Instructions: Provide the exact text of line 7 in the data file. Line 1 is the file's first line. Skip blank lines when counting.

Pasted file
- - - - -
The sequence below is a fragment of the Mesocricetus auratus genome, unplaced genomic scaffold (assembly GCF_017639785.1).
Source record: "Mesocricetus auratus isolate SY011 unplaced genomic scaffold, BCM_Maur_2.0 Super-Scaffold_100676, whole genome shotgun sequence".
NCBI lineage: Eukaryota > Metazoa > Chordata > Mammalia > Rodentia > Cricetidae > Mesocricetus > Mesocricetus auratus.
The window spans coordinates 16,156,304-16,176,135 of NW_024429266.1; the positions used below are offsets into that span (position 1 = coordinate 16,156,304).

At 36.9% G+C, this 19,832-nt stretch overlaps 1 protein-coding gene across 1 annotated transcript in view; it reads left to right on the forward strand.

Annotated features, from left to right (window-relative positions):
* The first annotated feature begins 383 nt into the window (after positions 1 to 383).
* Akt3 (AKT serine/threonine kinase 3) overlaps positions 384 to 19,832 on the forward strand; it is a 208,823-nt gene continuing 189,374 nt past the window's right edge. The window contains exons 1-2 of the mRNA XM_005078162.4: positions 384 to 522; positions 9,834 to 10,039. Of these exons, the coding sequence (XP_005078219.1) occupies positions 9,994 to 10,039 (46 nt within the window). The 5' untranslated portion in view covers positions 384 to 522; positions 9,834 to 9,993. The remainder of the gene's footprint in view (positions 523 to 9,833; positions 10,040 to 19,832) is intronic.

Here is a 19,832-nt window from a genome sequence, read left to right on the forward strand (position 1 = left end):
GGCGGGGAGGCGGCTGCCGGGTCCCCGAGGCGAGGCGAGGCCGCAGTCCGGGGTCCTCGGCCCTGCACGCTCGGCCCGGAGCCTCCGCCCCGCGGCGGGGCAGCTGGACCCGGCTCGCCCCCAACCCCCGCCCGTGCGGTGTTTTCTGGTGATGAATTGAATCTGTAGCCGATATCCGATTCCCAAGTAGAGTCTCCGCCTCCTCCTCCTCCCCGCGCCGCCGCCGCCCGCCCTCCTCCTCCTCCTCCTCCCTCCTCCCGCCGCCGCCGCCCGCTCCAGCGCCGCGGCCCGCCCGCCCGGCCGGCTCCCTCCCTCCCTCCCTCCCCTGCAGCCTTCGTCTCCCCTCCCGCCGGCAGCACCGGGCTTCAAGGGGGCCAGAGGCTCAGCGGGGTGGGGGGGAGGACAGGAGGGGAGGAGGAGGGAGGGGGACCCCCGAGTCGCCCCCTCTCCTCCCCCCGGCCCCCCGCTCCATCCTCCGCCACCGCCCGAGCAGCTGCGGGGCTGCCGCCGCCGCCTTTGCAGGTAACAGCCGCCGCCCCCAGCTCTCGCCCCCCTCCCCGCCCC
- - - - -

* The first annotated feature begins 383 nt into the window (after positions 1 to 383).